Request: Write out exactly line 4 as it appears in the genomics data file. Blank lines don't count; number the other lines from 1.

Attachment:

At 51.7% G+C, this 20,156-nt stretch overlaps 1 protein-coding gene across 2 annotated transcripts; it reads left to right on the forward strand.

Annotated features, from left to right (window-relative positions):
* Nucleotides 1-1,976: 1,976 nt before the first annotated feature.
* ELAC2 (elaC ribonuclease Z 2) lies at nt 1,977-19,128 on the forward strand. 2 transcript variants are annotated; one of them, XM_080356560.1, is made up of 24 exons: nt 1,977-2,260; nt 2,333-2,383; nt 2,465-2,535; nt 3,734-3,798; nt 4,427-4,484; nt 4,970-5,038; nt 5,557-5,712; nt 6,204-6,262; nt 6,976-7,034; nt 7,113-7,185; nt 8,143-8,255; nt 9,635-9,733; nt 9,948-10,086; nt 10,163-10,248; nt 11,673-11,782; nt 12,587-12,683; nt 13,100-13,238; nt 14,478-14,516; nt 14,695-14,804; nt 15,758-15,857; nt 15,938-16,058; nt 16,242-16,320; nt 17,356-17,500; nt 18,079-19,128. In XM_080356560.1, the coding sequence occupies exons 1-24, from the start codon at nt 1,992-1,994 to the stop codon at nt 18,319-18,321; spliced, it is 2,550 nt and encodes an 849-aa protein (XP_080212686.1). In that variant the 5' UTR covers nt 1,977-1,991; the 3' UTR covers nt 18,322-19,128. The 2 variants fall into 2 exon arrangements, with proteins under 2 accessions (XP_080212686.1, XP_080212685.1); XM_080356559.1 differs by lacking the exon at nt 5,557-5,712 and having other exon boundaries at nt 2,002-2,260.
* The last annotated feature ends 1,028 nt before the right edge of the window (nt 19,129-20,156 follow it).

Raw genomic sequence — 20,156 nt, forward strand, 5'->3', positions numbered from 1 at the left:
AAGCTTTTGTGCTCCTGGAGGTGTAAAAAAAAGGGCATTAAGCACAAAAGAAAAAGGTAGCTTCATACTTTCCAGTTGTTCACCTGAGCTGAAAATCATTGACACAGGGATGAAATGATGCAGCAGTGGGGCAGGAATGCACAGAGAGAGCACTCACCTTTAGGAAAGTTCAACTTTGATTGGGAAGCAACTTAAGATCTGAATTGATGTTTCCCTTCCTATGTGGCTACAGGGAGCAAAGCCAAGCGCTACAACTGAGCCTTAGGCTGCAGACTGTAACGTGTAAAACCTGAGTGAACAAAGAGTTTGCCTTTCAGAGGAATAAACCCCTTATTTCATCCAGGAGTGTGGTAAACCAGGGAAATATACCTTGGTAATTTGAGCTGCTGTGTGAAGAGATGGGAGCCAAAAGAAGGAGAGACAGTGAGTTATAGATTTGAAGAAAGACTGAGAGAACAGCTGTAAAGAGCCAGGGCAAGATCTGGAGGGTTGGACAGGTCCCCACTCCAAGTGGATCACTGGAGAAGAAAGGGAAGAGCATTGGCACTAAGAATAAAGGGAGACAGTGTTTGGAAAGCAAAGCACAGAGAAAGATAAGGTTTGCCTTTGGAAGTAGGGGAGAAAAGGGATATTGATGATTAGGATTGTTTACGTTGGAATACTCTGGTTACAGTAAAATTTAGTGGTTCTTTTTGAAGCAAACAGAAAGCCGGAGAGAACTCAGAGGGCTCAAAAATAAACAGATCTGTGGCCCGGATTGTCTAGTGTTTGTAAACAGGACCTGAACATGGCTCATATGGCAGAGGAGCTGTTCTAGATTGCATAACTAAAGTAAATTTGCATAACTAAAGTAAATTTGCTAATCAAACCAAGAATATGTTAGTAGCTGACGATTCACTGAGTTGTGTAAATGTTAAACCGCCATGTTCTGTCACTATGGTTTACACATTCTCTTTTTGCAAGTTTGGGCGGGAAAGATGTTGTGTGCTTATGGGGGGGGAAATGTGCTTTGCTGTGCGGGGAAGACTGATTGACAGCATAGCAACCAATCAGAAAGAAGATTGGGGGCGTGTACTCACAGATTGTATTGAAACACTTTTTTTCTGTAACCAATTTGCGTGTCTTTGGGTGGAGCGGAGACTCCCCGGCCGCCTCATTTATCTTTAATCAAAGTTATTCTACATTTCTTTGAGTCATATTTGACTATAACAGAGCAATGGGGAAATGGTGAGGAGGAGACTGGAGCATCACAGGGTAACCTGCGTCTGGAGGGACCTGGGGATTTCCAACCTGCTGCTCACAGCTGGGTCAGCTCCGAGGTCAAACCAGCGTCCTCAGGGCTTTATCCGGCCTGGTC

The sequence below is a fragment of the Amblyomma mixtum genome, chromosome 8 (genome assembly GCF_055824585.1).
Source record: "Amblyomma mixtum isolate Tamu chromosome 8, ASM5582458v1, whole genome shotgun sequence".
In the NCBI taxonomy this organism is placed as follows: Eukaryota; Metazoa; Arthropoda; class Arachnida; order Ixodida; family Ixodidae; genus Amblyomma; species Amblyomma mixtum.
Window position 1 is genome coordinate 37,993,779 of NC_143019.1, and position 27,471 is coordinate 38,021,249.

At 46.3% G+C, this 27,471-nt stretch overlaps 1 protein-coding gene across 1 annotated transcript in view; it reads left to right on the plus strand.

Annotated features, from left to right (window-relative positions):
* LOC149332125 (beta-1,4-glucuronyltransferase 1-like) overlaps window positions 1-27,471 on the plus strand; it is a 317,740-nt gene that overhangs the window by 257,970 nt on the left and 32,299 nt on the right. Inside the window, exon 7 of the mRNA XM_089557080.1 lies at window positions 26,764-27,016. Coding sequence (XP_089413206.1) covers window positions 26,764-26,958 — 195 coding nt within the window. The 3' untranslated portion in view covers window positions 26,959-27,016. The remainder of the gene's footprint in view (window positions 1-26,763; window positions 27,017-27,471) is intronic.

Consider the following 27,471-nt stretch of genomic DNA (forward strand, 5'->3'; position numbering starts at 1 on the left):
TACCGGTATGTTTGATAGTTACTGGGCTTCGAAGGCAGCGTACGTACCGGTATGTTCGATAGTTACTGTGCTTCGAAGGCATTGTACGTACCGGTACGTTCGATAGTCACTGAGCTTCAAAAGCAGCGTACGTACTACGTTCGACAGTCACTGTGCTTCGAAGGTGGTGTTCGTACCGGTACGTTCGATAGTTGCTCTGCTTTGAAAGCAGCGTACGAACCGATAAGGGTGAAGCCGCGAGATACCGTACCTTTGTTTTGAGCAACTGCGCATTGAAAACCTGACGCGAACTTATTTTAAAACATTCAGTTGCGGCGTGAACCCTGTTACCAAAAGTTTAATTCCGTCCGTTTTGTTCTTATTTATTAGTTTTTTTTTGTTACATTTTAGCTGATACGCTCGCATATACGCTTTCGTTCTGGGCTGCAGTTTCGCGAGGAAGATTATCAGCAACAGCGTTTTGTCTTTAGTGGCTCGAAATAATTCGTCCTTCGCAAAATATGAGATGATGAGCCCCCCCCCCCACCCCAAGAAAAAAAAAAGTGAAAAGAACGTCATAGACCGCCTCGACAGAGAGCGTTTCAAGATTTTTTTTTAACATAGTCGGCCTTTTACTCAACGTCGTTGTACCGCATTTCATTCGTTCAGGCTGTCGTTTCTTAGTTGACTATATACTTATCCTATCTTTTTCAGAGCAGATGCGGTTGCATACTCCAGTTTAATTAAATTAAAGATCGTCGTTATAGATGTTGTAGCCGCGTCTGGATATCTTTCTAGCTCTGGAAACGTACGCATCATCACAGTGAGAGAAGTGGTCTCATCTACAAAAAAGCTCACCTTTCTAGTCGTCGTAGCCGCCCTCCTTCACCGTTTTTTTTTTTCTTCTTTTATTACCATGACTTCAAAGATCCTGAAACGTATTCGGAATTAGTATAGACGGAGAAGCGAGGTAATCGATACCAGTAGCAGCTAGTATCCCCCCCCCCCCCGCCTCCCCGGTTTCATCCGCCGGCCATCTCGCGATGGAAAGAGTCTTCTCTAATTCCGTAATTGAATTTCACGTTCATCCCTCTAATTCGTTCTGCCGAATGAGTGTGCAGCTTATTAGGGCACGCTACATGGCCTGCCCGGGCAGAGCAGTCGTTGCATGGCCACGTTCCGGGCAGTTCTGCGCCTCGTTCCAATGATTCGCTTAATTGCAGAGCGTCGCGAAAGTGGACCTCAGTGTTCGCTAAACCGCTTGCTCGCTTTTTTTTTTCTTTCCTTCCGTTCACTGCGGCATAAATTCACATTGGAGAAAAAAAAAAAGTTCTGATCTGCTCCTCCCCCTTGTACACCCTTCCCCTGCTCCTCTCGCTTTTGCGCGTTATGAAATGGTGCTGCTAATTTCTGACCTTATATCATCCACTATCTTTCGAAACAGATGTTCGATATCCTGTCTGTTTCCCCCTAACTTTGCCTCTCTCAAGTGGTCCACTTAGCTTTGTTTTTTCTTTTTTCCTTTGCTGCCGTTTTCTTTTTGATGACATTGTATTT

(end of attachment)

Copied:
* ELAC2 (elaC ribonuclease Z 2) lies at nt 1,977-19,128 on the forward strand. 2 transcript variants are annotated; one of them, XM_080356560.1, is made up of 24 exons: nt 1,977-2,260; nt 2,333-2,383; nt 2,465-2,535; nt 3,734-3,798; nt 4,427-4,484; nt 4,970-5,038; nt 5,557-5,712; nt 6,204-6,262; nt 6,976-7,034; nt 7,113-7,185; nt 8,143-8,255; nt 9,635-9,733; nt 9,948-10,086; nt 10,163-10,248; nt 11,673-11,782; nt 12,587-12,683; nt 13,100-13,238; nt 14,478-14,516; nt 14,695-14,804; nt 15,758-15,857; nt 15,938-16,058; nt 16,242-16,320; nt 17,356-17,500; nt 18,079-19,128. In XM_080356560.1, the coding sequence occupies exons 1-24, from the start codon at nt 1,992-1,994 to the stop codon at nt 18,319-18,321; spliced, it is 2,550 nt and encodes an 849-aa protein (XP_080212686.1). In that variant the 5' UTR covers nt 1,977-1,991; the 3' UTR covers nt 18,322-19,128. The 2 variants fall into 2 exon arrangements, with proteins under 2 accessions (XP_080212686.1, XP_080212685.1); XM_080356559.1 differs by lacking the exon at nt 5,557-5,712 and having other exon boundaries at nt 2,002-2,260.